This great OTTB success story appeared in CANTER PA's most recent newsletter, and the organization has kindly allowed EN to re-print it here. Do you own an opinionated OTTB and have your own success story to share? Tell us about your horse in the comments below. Learn more about CANTER PA at their website.
It was an odd decision to purchase the mischievous, unruly 5-year-old gelding that Kendra Richardson first saw listed on CANTER PA’s website. He lacked manners, a solid education and clearly had no regard for anyone handling him. But he was grey, athletic, had wonderful connections, and Kendra is an experienced horsewoman. What could go wrong?
With self-admitted strange decision-making skills, Kendra packed up an immature Rhinehold and set off for home. It took no time at all for Rhinehold’s lack of training to shine through. He pranced, pulled and twirled his way to the paddock — nearly running over Kendra in the process. He was no “instant prince” when he came off the track, but Kendra knew there was more to him than his childish ways.
“Training began with learning how to walk to the paddock in a straight line,” she says, “He was a total brat!”
Baby steps on the ground meant Kendra, and her husband Ben, would use the same technique when approaching under-saddle work. Though Rhinehold could now act somewhat behaved when being turned out, he was unable to do the same when in the ring.
Rhinehold’s athleticism and sharp brain meant he was easily distracted and hard to tire. “He doesn’t tire, ever, so my stamina became very good. He was a good boy in that he never reared or bucked, but he did this ‘dolphin’ move that, I’m not going to lie, was not fun to try and stay on,” Kendra said.
In fact, it took trickery, poles and a whole lot patience to even get Rhinehold through a flat session. The methods were limitless: serpentines, circles, change in direction and Rhinehold’s personal favorite — jumps (every few yards at that). After several small victories, life got in the way of Rhinehold’s training, and he sat out in the field through winter.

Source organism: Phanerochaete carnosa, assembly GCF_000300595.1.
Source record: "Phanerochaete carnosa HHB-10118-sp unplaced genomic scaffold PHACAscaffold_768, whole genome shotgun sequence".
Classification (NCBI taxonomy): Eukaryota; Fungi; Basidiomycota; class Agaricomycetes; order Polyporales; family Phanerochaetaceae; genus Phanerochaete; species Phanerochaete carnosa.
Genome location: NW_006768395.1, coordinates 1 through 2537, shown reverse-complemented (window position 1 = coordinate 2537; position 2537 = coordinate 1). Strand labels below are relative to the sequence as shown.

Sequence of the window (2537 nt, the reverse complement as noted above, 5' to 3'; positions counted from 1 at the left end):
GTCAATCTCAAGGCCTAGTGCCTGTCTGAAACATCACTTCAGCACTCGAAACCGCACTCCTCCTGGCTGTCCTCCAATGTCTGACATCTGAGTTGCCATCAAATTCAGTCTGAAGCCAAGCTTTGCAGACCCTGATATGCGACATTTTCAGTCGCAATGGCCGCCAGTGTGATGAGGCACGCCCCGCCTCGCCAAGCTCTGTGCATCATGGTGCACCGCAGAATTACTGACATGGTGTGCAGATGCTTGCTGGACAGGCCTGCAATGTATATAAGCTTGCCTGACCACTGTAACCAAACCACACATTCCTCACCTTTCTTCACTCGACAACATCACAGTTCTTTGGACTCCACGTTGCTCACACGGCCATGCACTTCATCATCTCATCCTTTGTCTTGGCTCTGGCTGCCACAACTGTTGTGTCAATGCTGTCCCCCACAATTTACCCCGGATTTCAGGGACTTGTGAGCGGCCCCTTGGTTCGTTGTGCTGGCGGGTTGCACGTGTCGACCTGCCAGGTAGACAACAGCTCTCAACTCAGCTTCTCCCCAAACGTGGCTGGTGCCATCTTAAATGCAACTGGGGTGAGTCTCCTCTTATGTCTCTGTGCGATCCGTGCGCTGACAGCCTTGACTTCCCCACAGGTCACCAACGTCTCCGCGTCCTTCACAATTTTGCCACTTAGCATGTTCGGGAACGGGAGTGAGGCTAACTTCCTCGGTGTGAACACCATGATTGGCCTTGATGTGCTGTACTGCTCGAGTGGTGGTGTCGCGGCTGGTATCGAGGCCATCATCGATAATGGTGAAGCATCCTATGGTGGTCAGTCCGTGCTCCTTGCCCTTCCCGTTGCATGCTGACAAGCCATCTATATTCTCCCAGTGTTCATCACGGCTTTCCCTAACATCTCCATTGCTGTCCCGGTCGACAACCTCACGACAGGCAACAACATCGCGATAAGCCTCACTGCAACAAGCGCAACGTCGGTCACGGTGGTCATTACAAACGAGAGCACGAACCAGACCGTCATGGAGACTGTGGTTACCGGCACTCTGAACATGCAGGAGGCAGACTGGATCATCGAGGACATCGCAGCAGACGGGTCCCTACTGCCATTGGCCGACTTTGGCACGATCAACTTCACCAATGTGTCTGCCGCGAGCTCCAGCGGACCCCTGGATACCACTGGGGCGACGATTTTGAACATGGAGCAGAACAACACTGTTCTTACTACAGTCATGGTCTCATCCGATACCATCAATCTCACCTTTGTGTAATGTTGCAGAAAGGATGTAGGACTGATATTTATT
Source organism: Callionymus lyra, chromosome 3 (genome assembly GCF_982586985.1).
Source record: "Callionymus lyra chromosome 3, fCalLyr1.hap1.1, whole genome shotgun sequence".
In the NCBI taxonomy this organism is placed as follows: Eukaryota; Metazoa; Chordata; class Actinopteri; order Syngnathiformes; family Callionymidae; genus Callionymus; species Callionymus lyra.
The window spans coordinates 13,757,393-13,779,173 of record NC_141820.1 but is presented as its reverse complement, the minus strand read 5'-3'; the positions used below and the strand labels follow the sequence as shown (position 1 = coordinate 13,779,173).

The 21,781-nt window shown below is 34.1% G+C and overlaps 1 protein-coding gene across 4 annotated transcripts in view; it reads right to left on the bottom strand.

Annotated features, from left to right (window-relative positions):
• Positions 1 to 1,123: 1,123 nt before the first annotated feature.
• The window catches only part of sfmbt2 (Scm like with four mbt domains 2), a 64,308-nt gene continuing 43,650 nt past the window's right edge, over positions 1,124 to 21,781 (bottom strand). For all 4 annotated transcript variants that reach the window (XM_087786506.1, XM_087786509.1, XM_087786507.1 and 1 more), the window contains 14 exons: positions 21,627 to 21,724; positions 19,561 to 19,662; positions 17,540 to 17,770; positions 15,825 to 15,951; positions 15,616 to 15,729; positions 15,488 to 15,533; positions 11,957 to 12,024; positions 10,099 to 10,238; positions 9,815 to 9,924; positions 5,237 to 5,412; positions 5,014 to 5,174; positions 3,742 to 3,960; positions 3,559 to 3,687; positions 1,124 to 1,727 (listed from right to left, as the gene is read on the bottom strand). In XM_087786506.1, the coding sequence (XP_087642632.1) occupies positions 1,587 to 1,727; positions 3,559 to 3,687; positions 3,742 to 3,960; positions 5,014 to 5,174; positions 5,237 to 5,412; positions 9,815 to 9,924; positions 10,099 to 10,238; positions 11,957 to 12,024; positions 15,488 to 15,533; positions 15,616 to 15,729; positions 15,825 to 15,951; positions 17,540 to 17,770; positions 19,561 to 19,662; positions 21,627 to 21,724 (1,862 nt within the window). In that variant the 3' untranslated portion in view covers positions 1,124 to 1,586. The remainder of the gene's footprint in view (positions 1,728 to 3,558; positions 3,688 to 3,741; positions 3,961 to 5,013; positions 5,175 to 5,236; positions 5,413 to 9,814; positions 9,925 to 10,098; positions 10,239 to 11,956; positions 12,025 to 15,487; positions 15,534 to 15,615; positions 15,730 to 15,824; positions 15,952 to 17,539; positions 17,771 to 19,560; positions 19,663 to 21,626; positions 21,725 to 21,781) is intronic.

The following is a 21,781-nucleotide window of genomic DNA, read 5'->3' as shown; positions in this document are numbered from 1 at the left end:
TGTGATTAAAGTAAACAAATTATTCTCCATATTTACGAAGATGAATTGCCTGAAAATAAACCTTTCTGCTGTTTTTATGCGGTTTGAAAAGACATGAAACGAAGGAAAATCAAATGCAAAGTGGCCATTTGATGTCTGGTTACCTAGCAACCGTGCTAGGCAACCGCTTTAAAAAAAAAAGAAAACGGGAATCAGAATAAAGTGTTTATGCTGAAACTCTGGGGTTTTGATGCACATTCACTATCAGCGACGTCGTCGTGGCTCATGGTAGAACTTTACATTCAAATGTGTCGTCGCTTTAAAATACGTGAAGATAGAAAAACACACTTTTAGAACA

“He had obviously been practicing a lot at the ‘dolphin’ move because, let me tell you, he had perfected it by March!” Kendra said.
It appeared that Rhinehold regressed in his month without work, but it was just how he expressed boredom. Like many Thoroughbreds, Rhinehold possesses a sharp, fearless mind that craves challenges. Kendra knew he would not be an easy retraining project, but she also knew he would be great at something — she just had to unlock it.
“We basically tricked him into learning and liking flatwork. Little by little, he got better and easier, and I could go longer without entertaining. We started to do lots of grid work to shorten up his stride and teach him that he actually had a hind end to use over the jumps,” Kendra said.
It was during this time that Kendra made the pivotal decision to take Rhinehold out cross country. “I had this feeling that the ring is not where this horse was going to excel,” said said. “He is very brave — nothing bothers him, and he has a great sense of self preservation.”
While Rhinhold’s flair for dramatics nearly spoiled their first Beginner Novice event, the pair persevered and ended with an enjoyable cross country round.
After their dressage test pointed out the weaknesses on the flat, the two went back home and continued their schooling. Shortly after, Rhinehold changed — as if a light bulb went off and he suddenly knew his job. “I don’t know what it was, but my opinionated, bratty dolphin turned into a willing, amazing, incredibly fun and easy — yes, I said easy — valiant steed,” Kendra said.
Rhinehold finished fifth in his following event and is now gearing up for the highly anticipated Retired Racehorse Project Thoroughbred Makeover, where he and Kendra will proudly represent CANTER PA next month.
Kendra views the Thoroughbred Makeover as a stage to display Rhinehold’s transformation. His tough, hard-fought journey from stubborn, and sometimes dangerous, to confident and thriving is a tale Kendra is eager to share.
“I want people to know that he was NOT easy,” she says, “I feel more people need to understand how difficult the beginning can be.”
Kendra emphasizes that with patience, experience and the appropriate setting, even the most opinionated horse can thrive.